September 27, 2020

Manual Mode

I’ve always been intimidated by the manual settings of my cameras. To be on the safe side, I always put on automatic mode, trusting the camera to take the decisions about film sensitivity, aperture and shutter speed for me. The resulting photos weren’t bad, but I always felt like I was cheating a bit, and that there was another level of photography to explore.

I recently traded my old camera for a Ricoh GR, which has a form factor that really appeals to me. I can stuff it in my trouser pocket, and I usually do when I am going out. On receiving it, I made a promise to myself that this was the camera I would learn to shoot manually with.

So far, I’ve been true to my word. I set the mode dial to M when I got it, and I haven’t changed it since.

In the time since, I have noticed a big change in how I approach taking picture. I now consider what I want to achieve before I dial in a setting.

  • Do I want narrow depth of field?
  • Do I want to freeze movement?
  • Do I want to emphasize the light areas?
  • Do I want a pristine image, or graininess?

These are questions I didn’t ask myself before. I just spotted a nice motive, and pressed the button.

I don’t know if my pictures are any better as a result of this, but I do know that I enjoy the process a lot more now.

And it turns out, choosing the settings you want is not witchcraft. If I can do it, you can do it.

What is this?

This is Day 2 of 100 Days To Offload.

Find out more at

100DaysToOffload Photography
August 19, 2020

One Hundred Days

As I was reading through posts on, my attention was grabbed by a post from maique

It was part of 100 Days to Offload, which basically is a set of guidelines encouraging you to post something on your personal blog for 100 days. They don’t need to be consecutive days, and there are no set start or end dates. Just a mild incentive to make you write, and this resonated with me.

So this is my first offloading.

What is this?

This is Day 1 of 100 Days To Offload.

Find out more at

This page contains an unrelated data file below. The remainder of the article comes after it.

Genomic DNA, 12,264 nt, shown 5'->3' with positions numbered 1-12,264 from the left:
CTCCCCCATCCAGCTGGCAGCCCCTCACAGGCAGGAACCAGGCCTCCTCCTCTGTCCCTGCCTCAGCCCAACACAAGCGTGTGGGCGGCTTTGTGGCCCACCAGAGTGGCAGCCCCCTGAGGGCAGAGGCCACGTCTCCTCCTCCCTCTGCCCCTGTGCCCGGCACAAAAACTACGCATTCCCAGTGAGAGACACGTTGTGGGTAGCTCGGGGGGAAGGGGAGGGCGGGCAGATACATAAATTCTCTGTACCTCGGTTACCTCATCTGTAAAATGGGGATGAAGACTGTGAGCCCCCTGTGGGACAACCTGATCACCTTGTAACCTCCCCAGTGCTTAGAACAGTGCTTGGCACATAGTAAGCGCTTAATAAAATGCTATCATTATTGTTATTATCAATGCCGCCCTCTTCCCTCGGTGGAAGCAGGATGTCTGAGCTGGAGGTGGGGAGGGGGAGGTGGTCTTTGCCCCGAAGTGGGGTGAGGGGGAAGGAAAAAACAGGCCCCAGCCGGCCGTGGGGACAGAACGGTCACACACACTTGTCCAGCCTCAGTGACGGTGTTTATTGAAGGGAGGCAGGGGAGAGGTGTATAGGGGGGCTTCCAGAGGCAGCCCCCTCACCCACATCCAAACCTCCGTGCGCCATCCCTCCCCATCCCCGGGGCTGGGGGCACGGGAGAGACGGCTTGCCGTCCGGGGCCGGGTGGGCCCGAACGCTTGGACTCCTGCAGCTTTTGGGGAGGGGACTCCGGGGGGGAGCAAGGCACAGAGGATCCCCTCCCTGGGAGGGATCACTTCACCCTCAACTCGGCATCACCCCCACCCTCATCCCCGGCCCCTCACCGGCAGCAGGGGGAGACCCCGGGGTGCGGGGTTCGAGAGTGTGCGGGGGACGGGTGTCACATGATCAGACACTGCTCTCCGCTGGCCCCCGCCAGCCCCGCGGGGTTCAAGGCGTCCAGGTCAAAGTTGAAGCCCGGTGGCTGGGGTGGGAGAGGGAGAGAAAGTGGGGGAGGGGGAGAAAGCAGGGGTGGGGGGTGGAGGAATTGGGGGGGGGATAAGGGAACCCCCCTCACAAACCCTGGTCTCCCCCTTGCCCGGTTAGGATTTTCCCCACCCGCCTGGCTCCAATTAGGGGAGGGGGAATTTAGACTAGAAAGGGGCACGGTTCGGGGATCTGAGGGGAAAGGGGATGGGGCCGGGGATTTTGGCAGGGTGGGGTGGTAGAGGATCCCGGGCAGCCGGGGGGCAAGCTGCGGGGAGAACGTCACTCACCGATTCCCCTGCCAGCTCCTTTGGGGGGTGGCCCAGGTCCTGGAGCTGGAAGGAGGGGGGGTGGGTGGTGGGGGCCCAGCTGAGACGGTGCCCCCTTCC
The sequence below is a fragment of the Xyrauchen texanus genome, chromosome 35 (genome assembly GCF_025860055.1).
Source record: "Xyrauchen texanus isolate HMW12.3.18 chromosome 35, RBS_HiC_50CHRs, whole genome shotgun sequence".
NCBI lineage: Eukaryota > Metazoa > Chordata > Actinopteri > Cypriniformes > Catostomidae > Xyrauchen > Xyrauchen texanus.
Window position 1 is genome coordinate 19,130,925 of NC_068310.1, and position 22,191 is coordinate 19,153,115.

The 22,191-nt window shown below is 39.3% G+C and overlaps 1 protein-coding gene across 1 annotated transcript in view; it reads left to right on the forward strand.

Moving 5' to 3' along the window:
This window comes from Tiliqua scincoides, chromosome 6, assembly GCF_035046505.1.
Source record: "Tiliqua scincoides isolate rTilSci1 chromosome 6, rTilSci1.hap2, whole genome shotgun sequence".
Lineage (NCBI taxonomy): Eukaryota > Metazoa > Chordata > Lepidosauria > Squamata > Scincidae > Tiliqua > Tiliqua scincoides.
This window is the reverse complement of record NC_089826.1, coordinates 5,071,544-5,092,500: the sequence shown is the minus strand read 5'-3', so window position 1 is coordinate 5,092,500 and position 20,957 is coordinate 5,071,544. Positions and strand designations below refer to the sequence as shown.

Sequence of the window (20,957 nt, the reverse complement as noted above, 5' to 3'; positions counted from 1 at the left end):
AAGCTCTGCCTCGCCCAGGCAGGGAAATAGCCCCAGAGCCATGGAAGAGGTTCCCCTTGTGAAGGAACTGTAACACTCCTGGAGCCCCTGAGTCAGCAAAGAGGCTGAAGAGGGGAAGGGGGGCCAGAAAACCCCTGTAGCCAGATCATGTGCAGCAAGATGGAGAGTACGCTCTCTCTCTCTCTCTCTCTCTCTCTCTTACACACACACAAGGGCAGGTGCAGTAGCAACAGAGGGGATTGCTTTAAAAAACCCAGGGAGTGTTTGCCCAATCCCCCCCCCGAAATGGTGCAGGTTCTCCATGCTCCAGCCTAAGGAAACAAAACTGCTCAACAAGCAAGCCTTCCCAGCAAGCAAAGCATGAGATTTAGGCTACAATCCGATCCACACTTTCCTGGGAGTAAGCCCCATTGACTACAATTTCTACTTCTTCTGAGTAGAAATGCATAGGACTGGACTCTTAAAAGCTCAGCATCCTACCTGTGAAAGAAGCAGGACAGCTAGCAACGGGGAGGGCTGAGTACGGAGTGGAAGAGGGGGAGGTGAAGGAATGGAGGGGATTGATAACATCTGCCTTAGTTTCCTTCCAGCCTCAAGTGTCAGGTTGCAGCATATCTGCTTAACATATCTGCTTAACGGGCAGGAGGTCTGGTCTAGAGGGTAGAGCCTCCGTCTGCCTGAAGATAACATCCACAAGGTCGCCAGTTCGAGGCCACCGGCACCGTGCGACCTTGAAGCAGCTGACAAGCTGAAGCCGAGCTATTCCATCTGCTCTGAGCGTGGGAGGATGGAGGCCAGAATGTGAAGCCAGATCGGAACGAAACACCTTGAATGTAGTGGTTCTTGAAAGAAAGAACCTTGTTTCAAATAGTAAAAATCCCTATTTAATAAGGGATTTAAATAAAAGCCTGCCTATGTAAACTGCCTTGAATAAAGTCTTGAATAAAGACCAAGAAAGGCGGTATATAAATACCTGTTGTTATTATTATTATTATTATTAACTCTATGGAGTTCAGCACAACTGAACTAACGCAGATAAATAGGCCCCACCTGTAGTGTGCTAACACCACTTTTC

April 15, 2020

Upgrading the key hook of a Patagonia Atom Sling Bag

Being a bag nut, I have a couple of Patagonia Atom Sling bags in my collection, which are perfect for my daily carry.

Atom Sling Bag

There is one tiny detail about the bag that always bothered me a little. There is a little pocket on the side which can store keys and other items. It has a small strap with a plastic hook at the end, to attach to key holders and similar items. This plastic hook is a little flimsy, and the hook doesn’t close completely.

Flimsy platic hook

I had a couple of small dual-lock S-biners lying about which I thought would be a perfect replacement. They are small, and the dual locks mean they can be unhooked from the loop (unlike the plastic ones which I had to cut off.)

Nite-Ize S-biner

The small S-biners were the perfect size for the loop.

Nite-Ize S-biner

Pocket strap with keys attached:

Nite-Ize S-biner

I’m quite happy with this replacement, and I feel more secure that whatever is attached to the loop will stay there.

March 1, 2020

DIY Chair - The Build

Last year I wrote about a carpentry workshop I was going to attend to build the Sedia chair designed by the italian designer Enzo Mari.

To my disappointment, I wasn’t able to attend that workshop, but it was repeated yesterday, and finally I was able to attend and build my own Sedia.

We started out with some lengths of untreated pine, which we cut into pieces according to the cut list.

Enzo Mari - Sedia

After all the lengths were cut, we sanded them by hand using 80, 120 and 180 grit sandpaper.

Enzo Mari - Sedia

After we sanded the wood, we drilled pilot holes for screws. This build differs slightly from the original plans by Enzo Mari. He used nails to build the chair, but we are using screws. To hide the screw heads from the finished chair, we drill countersunk pilot holes for the screws so that the screw heads are well below the surface, then we are covering the holes with wooden plugs.The plugs themselves we also drilled from wood using a plug cutter bit.

Enzo Mari - Sedia

Once the parts were completed, we started mounting.

Enzo Mari - Sedia

Once the parts were mounted and all the screws fastened, we filled the holes with the drilled plugs, sawed the protruding bits off with a Japanese hand saw (what a wonderful tool!), and then sanded the surface again.

Bias aside, I am very happy with the end result!

Enzo Mari - Sedia

September 17, 2019

Coffee and other things

I no longer have a coffee machine.

I have a simple plastic cylinder through which I press coffee manually.

I buy coffee beans, and grind them by hand.

I drink less coffee.

Each mug of coffee takes more effort to make, but means more to me.

I also mounted a turntable at home.

I listen to less music.

Each album I listen to takes more effort, but means more to me.

I find this pleasing.

August 22, 2019


The summer holidays are over, and a relaxed attitude to food and drinks has reflected itself around my waist. It is time to get back on the exercise train. I have realized that I am not a big fan of running, so I have been looking for alternatives.

Some time ago I read about rucking, which is as simple as wearing a rucksack with weights, and walking.

As a dog is part of our family, every day I take her out walking, and now I am combining it with rucking. So morning and evening, Brownie and myself now go rucking.

A man and his dog

It is better for the knees than jogging, and I enjoy it a lot. I currently carry 20 kilos (44 pounds) of weights in my backpack, and a brisk, long walk turns into a nice workout. Walking like this also gives me time for thinking and reflection, so I am very happy with the practice.